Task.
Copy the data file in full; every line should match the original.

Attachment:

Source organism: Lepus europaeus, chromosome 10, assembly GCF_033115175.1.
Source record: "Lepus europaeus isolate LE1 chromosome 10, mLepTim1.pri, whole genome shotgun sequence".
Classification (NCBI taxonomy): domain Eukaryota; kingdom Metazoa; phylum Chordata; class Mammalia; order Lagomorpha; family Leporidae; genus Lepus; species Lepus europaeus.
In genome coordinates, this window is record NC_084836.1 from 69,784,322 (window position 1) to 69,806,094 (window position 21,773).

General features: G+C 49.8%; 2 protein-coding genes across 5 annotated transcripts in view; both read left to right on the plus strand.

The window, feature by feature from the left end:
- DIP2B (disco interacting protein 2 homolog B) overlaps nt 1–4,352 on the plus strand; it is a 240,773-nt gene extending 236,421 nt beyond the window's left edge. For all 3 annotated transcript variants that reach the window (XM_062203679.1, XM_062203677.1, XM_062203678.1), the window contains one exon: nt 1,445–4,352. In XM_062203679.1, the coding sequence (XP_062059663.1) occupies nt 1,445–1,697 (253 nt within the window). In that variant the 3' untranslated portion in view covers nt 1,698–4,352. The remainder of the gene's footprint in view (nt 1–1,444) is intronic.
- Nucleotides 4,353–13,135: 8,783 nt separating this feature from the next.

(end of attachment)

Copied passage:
Source organism: Lepus europaeus, chromosome 10, assembly GCF_033115175.1.
Source record: "Lepus europaeus isolate LE1 chromosome 10, mLepTim1.pri, whole genome shotgun sequence".
Classification (NCBI taxonomy): domain Eukaryota; kingdom Metazoa; phylum Chordata; class Mammalia; order Lagomorpha; family Leporidae; genus Lepus; species Lepus europaeus.
In genome coordinates, this window is record NC_084836.1 from 69,784,322 (window position 1) to 69,806,094 (window position 21,773).

General features: G+C 49.8%; 2 protein-coding genes across 5 annotated transcripts in view; both read left to right on the plus strand.

The window, feature by feature from the left end:
- DIP2B (disco interacting protein 2 homolog B) overlaps nt 1–4,352 on the plus strand; it is a 240,773-nt gene extending 236,421 nt beyond the window's left edge. For all 3 annotated transcript variants that reach the window (XM_062203679.1, XM_062203677.1, XM_062203678.1), the window contains one exon: nt 1,445–4,352. In XM_062203679.1, the coding sequence (XP_062059663.1) occupies nt 1,445–1,697 (253 nt within the window). In that variant the 3' untranslated portion in view covers nt 1,698–4,352. The remainder of the gene's footprint in view (nt 1–1,444) is intronic.
- Nucleotides 4,353–13,135: 8,783 nt separating this feature from the next.